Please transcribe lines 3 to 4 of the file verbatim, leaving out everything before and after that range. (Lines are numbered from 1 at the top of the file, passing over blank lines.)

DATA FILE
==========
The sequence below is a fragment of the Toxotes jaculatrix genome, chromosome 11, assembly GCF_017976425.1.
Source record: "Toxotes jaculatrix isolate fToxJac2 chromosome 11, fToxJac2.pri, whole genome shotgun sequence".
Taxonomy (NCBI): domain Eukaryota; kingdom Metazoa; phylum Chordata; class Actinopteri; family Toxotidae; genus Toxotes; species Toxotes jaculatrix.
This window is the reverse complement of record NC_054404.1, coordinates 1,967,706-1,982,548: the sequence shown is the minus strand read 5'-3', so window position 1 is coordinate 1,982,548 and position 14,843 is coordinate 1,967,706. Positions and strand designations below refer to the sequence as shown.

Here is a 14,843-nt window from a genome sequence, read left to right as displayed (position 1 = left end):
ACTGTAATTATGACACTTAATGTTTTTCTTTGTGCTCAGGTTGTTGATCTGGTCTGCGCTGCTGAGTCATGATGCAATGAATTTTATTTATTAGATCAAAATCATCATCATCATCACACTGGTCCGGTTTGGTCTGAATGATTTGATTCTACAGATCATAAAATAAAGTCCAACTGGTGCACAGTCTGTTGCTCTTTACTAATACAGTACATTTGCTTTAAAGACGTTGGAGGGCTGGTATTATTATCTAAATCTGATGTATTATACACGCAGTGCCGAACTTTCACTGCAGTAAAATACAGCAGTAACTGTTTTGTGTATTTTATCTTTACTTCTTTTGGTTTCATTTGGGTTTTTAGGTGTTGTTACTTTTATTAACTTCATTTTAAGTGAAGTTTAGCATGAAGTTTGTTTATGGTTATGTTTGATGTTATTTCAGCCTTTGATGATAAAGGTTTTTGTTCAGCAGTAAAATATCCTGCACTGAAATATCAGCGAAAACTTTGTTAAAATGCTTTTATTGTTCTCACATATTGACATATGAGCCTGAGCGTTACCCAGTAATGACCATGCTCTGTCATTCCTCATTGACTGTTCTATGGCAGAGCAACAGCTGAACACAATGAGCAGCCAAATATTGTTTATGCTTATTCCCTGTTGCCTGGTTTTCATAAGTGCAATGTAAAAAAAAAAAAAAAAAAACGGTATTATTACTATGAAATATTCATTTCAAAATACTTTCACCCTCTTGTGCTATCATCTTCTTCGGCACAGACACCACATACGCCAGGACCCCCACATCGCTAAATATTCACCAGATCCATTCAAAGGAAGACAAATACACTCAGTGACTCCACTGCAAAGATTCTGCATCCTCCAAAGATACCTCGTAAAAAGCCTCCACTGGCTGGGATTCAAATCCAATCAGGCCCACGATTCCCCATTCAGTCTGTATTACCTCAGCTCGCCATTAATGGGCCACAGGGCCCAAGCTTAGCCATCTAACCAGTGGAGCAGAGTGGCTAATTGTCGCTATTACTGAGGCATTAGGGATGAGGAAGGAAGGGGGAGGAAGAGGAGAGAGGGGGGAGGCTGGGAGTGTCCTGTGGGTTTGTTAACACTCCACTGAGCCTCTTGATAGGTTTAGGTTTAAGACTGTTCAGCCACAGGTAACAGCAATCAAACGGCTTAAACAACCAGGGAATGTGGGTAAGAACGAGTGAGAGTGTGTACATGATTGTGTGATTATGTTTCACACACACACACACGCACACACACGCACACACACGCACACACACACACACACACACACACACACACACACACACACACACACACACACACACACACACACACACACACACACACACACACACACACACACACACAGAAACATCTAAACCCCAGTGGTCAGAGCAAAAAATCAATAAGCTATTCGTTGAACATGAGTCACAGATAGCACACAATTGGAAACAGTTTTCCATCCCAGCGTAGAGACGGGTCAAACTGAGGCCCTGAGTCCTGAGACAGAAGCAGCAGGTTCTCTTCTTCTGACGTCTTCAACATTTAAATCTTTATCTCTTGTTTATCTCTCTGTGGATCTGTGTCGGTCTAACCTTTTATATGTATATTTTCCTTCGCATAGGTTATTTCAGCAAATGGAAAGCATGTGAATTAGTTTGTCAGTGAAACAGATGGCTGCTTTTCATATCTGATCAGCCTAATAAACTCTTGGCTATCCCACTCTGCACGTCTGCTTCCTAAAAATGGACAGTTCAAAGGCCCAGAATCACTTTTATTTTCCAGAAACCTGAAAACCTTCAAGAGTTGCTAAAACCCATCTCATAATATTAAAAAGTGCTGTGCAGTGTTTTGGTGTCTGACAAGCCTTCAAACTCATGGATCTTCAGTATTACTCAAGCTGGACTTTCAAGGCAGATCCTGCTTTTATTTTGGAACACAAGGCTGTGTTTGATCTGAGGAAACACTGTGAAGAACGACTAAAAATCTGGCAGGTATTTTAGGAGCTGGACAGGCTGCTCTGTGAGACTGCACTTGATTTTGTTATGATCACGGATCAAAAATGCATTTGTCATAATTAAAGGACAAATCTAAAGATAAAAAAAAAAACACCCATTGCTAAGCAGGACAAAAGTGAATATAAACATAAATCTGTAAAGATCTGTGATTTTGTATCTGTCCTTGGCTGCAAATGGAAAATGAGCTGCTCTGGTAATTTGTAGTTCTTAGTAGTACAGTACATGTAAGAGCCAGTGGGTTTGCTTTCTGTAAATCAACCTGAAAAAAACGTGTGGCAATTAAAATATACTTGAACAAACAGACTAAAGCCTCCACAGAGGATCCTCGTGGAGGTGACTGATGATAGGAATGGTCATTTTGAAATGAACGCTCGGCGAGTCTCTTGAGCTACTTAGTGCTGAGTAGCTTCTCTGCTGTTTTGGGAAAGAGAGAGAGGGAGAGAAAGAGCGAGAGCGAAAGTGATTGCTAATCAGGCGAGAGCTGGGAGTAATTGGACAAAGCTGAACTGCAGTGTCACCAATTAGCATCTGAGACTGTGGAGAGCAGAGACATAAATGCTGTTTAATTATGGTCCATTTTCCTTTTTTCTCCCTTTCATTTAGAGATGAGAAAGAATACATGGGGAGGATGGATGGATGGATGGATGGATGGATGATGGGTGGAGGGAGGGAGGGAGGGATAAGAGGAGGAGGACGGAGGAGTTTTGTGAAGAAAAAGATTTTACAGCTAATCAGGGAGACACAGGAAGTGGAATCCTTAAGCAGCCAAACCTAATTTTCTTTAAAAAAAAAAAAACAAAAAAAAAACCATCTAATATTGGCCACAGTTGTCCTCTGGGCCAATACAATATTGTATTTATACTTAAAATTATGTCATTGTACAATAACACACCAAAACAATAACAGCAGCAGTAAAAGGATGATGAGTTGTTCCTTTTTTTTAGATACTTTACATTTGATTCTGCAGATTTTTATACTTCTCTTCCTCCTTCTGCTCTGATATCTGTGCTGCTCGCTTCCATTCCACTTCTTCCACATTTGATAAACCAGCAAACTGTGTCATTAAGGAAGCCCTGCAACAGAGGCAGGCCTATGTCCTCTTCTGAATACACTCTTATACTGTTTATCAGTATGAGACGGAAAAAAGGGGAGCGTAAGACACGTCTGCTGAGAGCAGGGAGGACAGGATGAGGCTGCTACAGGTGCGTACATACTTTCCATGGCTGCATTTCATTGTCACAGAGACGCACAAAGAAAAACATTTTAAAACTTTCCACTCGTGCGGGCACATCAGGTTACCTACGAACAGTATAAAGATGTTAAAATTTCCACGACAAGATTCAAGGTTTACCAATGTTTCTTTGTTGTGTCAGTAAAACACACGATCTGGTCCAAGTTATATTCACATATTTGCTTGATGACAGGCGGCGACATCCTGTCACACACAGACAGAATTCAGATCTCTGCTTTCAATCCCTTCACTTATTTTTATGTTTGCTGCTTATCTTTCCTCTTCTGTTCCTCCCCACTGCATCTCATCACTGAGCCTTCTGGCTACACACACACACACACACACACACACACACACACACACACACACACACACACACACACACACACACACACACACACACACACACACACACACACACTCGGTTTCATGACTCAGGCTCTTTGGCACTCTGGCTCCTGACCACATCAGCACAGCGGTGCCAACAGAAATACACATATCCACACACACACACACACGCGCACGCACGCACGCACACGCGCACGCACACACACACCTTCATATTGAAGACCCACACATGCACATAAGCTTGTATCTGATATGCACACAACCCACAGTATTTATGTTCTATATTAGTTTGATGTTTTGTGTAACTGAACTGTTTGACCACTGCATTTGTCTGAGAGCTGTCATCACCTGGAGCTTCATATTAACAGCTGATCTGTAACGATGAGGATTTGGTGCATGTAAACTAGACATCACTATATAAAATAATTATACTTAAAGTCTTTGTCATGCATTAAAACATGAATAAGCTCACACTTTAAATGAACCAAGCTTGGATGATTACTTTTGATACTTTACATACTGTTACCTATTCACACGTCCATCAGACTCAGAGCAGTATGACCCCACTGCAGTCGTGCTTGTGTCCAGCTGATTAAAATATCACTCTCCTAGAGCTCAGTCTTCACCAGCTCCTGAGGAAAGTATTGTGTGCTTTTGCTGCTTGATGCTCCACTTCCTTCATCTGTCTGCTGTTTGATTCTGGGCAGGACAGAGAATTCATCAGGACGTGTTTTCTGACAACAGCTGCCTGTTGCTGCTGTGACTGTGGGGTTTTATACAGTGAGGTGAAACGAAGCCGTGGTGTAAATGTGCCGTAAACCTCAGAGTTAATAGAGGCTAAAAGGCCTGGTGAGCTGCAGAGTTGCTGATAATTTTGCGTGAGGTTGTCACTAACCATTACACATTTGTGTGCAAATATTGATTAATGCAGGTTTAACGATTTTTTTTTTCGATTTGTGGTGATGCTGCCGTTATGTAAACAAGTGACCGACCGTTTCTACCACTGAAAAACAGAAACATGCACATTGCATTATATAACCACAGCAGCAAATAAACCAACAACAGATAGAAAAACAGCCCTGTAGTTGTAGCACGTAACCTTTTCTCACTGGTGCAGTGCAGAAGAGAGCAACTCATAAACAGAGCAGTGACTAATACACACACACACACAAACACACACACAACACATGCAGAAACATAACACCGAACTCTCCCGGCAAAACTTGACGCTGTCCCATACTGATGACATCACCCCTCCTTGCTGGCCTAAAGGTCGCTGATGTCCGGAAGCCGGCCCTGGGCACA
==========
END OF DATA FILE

Taxonomy (NCBI): domain Eukaryota; kingdom Metazoa; phylum Chordata; class Actinopteri; family Toxotidae; genus Toxotes; species Toxotes jaculatrix.
This window is the reverse complement of record NC_054404.1, coordinates 1,967,706-1,982,548: the sequence shown is the minus strand read 5'-3', so window position 1 is coordinate 1,982,548 and position 14,843 is coordinate 1,967,706. Positions and strand designations below refer to the sequence as shown.